EAC should go to Japan with common economic agenda

Friday August 23 2019

 

By Julius Kapwepwe

The interview with Japanese Ambassador to Uganda, Mr Kameda titled, “What Uganda should expect from upcoming Japan summit’ in the Sunday Monitor of August 18, was interesting. As the world braces for World Bank- IMF (WB-IMF) Annual meetings (October 18-20) in Washington, US, something is “cooking” in Japan in August 28-30 at Pacifico in Yokohama City in Japan. This will be under the auspices of Tokyo International Conference on African Development (TICAD).
Similar to the earlier one, Forum on China-Africa Cooperation (FOCAC) in July 2019, falcons, jets and other fashionable aircrafts will carry African leaders and delegations to the August TICAD and later on to October 2019 WB-IMF high level meetings. The Ugandan delegation particularly will meet several of their brothers in Japan (at least by name), including Mr Kato - head of Japan International Cooperation Agency (JICA) Africa Department. At the invitation of Japan Prime Minister Shinzo, the Japanese know what they want. African leaders and delegations must do homework, beyond just French-wines, groceries and Japanese greenery.
In case of East African Community (EAC) leaders and delegations, they must mature to common voices when facing global powerhouses. We can no longer afford to go as disjointed Rwanda, Burundi, Uganda, Tanzania, South Sudan or Kenya. What a formidable force we East Africans would be if we agreed to a common economic agenda to the TICAD forum often co-hosted with United Nations, United Nations Development Programme (UNDP), World Bank and African Union Commission?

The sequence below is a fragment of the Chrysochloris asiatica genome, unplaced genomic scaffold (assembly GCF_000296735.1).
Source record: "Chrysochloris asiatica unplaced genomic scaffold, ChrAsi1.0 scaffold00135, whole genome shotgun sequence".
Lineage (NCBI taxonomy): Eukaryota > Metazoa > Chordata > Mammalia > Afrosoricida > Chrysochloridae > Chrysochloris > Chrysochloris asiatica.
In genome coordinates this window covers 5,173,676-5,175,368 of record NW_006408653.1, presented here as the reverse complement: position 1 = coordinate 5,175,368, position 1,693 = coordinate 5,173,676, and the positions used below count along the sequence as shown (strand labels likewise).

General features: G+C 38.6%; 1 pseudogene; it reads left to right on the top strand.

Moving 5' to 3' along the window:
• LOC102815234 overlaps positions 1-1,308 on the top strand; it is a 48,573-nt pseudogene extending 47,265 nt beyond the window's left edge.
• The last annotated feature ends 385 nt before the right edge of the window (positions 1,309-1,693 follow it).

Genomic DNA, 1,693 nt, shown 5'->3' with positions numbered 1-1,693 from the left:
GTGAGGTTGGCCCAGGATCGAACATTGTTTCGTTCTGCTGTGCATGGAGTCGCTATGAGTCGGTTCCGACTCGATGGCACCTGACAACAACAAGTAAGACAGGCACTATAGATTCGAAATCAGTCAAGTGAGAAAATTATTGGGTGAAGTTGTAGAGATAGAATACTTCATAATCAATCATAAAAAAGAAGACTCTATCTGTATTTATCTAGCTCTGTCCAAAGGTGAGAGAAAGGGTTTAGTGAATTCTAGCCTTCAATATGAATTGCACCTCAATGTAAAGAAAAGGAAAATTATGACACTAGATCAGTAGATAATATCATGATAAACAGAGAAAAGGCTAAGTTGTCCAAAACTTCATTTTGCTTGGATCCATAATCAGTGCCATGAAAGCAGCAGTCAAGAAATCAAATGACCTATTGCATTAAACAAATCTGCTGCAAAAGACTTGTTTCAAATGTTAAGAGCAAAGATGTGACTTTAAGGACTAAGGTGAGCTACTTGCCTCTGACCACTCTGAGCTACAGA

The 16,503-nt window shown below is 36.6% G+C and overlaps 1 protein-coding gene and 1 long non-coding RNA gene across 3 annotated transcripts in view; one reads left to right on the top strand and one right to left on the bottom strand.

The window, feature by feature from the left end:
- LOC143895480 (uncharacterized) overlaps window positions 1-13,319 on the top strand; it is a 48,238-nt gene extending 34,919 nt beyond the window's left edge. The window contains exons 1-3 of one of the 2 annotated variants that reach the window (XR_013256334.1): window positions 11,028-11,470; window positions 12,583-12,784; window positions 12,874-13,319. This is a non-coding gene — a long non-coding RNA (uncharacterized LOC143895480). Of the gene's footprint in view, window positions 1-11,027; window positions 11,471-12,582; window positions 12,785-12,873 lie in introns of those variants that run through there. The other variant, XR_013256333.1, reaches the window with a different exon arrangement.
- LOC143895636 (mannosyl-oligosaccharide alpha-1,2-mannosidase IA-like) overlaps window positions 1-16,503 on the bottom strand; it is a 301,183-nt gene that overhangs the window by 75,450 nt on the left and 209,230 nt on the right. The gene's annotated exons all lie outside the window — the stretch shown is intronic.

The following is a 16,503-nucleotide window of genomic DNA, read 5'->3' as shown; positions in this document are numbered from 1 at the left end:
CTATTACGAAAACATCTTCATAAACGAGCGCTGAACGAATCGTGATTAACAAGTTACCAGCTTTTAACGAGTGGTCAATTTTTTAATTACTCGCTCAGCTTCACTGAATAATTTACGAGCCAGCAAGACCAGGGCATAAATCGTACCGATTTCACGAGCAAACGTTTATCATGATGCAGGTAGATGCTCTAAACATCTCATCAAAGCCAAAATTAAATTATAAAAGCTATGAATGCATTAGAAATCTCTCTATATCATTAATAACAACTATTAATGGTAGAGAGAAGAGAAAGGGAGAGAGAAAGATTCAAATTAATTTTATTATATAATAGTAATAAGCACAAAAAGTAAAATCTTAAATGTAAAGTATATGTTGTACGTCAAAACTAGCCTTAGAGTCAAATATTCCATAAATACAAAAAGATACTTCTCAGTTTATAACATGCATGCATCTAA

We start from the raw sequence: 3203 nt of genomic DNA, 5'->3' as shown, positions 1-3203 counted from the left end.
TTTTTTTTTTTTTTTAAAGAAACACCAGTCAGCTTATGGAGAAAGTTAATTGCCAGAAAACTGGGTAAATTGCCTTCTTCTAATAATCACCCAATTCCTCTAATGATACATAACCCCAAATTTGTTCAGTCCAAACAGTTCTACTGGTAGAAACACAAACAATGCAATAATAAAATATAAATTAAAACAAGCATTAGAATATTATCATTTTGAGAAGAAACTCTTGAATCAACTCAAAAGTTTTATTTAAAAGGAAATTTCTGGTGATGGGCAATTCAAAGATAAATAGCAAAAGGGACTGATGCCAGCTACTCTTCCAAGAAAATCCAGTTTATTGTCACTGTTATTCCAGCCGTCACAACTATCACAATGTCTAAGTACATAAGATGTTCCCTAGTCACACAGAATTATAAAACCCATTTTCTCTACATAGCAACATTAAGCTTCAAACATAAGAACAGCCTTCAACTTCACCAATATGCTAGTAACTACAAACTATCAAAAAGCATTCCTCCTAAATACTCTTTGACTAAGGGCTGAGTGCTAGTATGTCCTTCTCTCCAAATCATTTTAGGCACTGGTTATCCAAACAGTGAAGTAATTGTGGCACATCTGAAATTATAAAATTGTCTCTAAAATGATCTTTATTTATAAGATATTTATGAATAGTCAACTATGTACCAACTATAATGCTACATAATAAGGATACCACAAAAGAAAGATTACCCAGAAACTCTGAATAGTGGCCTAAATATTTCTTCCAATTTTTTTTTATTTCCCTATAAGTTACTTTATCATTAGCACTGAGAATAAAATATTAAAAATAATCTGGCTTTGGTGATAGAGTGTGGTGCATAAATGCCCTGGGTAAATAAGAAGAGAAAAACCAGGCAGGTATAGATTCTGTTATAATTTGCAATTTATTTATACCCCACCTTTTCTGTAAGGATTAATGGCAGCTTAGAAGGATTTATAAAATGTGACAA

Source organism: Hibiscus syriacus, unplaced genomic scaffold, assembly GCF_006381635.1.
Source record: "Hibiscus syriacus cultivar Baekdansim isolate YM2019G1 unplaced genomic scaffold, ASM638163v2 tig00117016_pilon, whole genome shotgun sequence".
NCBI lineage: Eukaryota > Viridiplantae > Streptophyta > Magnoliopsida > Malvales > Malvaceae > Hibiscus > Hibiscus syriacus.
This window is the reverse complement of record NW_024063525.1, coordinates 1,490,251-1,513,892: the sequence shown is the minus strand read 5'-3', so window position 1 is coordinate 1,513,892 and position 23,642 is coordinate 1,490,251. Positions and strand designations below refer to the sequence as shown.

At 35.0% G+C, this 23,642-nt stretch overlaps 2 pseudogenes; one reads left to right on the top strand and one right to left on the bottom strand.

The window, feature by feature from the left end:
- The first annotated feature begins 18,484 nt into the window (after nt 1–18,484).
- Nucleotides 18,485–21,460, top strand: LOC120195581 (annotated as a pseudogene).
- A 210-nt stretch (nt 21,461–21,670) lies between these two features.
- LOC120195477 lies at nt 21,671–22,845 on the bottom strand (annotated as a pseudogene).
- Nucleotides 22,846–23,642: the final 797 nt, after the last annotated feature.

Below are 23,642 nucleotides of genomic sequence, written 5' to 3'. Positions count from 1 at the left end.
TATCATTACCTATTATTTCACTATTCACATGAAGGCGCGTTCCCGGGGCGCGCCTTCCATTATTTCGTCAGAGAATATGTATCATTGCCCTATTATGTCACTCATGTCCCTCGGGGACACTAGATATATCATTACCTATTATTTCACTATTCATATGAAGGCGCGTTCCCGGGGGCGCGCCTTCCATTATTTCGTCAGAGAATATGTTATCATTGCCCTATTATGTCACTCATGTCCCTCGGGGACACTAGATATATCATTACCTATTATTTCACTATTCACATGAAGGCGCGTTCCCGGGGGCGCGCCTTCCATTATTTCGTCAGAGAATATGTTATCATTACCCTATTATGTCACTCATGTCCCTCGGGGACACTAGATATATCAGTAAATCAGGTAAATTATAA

EAC leaders and delegations must go beyond trivial competition to harmonisation, for consistent policy direction that eventually secures a win for the African people. Taking an example of WB-IMF Spring and Annual meetings, opportunities are abound to aggressively and jointly market EAC as tourism destination. The investment thereof along the supply chain earns the region an impressive economic dividendsuch as employment, sanitisation of hotels and eating places, travel agents and EAC regional airlines, thus revenues for public sector investment capacities.
Remember the meetings tend to attract in excess of 3,000 African and other global delegates, 600 civil society and private sector actors, and 300 observers. With more than 1,000 media practitioners in attendance, there is a huge opportunity to regularly defuse the negative publicity about Africa.
Beyond isolated cases of Ebola and Marburg, there are spectacular Inga Dam and Kariba Falls, source of the longest river in the world, Nfuudu in Mengo, Rwenzoris and Meru, lovely people and weather, organic foods, African level cruise boat trips, less- cholestral beef, flora and fauna. Globally, at least three EAC states have been ranked among the top 12 fastest growing tourism destinations. In the case of Uganda, tourism has over a couple of financial years, been the single highest foreign exchange earner at an average of $1.5m and Kenya nearly $2b by close of 2018 alone.
Meanwhile, the realities of a rather shrinking global economic outlook that has implication on the EAC economies - people, currency volatility and investments - will obtain over the medium-term. There is a global downscale of concessional loans amid heightened financial risk outfit. This will compound the already upscale of debt across EAC. The EAC leaders and delegations must, therefore, jointly invest in new ground in earning revenues.
The euphoria that comes with such forums as FOCAC in July, WB-IMF Annual meetings in October 2019 is fertile grounds for marketing to the world that EAC is a worthwhile tourist destination.

Mr Kapwepwe is the director programmes - Uganda Debt Network.

jkapwepwe@udn.or.ug

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